Empowering the Consumer through the Smart Grid
Cet article a obtenu le 9ème prix au concours étudiant Génération Energies sur le thème "Comment repenser le nouveau monde de l'énergie à partir des réseaux intelligents ?", organisé par Sia Partners et en partenariat avec RTE. Félicitations à Gil Shefer et Cheng Luo (Sciences Po Paris), auteurs de cet article.
The past decade has given rise to remarkable improvements in renewable energy generation, yet in many countries the underlying grid remains outdated, inefficient, and lacking in integration. These constraints have inspired the next evolution in the energy world, known as the “smart grid,” a fluid concept without any universal definition[i]. The smart grid aims to reinvent the energy world through greater consumer independence and unprecedented decentralization, yet how will these changes be attained?
“Prosumers,” a term denoting consumers that have already installed renewable energy generating equipment in their homes, purchased an electric vehicle, or rely on advanced thermostats that help control energy consumption, are a striking example of consumers’ willingness to embrace advancement. The smart grid promises to facilitate this change by bringing the renewable energy revolution to millions of consumers through three noteworthy innovations that put the consumer in control: net metering, smart metering, and grid-enabled EV[ii] infrastructure.
Net metering is a new business model that allows consumers with on-site energy generating equipment to receive financial credit for any excess electricity they send back into the grid. In the U.S., the average annual growth of customer participation in net metering between 2003 and 2010 was 56%, with a 61% increase between 2009 and 2010 (see illustration 1)[iii].
For some customers in California, excess electricity can be sold back to the grid for the full retail rate, including costs that would normally include generation, transmission and distribution. The prospect of financial reward could encourage many more consumers to become self-sufficient energy producers.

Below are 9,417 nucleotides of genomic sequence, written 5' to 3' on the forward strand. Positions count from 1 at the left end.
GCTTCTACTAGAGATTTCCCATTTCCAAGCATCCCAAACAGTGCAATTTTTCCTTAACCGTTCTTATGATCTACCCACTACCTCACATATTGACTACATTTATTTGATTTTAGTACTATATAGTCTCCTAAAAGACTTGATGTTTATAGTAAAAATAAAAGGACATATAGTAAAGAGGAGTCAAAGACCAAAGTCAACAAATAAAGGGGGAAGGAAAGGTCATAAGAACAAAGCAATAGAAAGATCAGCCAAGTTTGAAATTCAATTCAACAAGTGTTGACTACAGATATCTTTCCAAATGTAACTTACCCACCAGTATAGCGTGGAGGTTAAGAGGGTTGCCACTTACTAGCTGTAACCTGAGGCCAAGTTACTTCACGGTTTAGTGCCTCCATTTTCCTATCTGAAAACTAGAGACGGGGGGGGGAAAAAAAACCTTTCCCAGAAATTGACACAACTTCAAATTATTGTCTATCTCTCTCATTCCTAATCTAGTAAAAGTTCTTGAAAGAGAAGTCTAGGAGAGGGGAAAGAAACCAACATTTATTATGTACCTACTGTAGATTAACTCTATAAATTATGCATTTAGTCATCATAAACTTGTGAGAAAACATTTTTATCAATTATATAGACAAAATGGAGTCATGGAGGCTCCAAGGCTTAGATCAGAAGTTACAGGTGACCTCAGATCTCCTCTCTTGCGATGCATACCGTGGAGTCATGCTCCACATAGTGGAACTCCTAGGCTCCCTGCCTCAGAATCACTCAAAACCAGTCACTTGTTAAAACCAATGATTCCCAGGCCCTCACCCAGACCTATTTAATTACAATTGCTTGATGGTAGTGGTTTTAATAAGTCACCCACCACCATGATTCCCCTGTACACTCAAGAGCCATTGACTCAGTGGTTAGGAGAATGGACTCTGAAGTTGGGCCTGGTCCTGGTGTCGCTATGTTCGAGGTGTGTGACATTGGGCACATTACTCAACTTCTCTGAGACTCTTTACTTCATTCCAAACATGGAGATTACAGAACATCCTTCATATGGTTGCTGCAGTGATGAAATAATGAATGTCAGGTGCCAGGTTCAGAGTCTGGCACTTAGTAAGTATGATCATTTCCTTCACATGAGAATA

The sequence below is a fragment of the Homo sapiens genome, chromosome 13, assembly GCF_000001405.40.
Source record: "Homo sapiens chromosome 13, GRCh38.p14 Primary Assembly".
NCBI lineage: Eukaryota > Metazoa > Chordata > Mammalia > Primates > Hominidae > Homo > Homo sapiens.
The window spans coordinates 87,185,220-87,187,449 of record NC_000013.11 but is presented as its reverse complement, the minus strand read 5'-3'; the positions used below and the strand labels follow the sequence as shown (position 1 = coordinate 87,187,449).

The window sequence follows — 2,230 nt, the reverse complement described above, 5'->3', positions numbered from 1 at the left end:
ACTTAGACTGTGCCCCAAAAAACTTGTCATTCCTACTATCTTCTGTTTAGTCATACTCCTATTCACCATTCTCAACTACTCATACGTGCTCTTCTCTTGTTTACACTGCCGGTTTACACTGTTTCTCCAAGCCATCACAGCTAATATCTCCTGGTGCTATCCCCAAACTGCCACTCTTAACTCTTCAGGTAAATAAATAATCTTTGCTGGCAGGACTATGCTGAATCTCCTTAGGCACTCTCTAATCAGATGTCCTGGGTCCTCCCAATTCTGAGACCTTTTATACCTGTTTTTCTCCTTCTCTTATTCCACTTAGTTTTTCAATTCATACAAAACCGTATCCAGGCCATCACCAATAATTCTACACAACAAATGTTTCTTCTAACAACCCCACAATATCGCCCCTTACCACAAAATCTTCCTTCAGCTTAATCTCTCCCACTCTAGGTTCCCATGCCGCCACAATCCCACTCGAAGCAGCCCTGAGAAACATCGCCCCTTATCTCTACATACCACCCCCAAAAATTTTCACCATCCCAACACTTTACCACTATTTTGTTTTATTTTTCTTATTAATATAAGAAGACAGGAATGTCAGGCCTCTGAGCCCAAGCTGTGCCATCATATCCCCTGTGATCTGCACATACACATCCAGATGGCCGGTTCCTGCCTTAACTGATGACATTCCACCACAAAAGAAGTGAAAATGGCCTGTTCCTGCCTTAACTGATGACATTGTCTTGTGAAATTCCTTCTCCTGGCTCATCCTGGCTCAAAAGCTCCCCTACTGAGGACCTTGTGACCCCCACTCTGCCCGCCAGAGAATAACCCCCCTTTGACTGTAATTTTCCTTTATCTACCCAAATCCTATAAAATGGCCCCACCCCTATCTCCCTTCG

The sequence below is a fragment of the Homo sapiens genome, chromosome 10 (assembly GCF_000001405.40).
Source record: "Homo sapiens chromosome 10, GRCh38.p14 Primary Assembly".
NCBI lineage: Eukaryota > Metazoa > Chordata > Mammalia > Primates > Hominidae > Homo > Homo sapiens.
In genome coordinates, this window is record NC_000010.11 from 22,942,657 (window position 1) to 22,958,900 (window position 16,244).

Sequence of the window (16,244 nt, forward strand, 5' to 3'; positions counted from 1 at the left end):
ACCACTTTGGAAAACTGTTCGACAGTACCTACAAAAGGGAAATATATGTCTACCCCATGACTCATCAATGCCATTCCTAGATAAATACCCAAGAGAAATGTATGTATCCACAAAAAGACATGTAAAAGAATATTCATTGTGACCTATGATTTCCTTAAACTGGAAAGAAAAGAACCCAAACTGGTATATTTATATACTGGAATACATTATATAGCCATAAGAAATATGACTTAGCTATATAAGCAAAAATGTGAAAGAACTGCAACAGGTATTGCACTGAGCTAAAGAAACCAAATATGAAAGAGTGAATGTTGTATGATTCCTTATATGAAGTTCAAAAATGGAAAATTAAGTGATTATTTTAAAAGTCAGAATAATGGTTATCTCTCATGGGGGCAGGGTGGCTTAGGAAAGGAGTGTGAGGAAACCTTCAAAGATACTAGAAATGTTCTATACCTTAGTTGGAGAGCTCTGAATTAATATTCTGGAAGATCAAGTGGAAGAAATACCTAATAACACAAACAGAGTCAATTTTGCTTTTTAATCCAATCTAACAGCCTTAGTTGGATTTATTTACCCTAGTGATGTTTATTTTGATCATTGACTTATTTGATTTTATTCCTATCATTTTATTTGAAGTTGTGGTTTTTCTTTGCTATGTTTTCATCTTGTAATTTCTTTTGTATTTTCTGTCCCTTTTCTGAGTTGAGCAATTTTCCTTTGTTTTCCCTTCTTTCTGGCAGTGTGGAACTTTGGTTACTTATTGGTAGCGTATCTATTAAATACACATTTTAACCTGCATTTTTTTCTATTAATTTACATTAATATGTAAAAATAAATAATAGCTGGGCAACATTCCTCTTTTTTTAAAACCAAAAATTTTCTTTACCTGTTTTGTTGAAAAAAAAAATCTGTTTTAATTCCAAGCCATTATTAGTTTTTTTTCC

The smart meter is another innovation that is gradually becoming scalable. Unlike conventional meters, a smart meter allows the consumer to “assess usage, develop tariff schedules that adapt to changing customer needs, control the load on the grid and manage the flow of power and gas more effectively.” Although the penetration rate of smart meters was only 23% in the U.S. as of 2014 (see illustration 2), China is forecasted to reach a 74% penetration rate by 2020, illustrating the rapid adoption of this technology.
Another drastic impact on consumers could come in the form of smart grid enabled EV charging stations, designed to provide dependable points of service to consumers while not overloading the grid. Some of the principle benefits include “load smoothing and greater utilization of base load capacity during non-peak periods, lower cost provision of ancillary grid services, and easier integration of variable renewable electricity sources.” Current research may even allow consumers to feed energy from EVs back into the grid. Notwithstanding this research, E.U. investments in EV infrastructure have been lagging compared to smart metering (see illustration 3), suggesting this technology is still in its infancy.
While individual consumers can leverage smart grid technology to gain greater independence on a household level, developments in energy storage and micro grids[iv] can work on a societal level, decentralizing energy for the benefit of both communities and utilities, all while benefiting the entire grid.
Energy storage has become increasingly critical to supporting intermittent renewable energy sources. However, a lesser known, but equally novel application of energy storage is “asset management,” where a storage unit is connected to individual homes or businesses to avoid costly increases in grid connection[v]. Each time the home uses new, more energy-consuming technologies, a local battery supplements the grid. Unsurprisingly, hybrid solar PV and storage solutions have already become popular throughout the world (see illustration 4), particularly in Japan, where electricity prices were up by 20% for homes and 30% for businesses in the aftermath of Fukushima. Consumer-level storage may also lighten grid-wide demand, allowing utilities to better manage peak periods.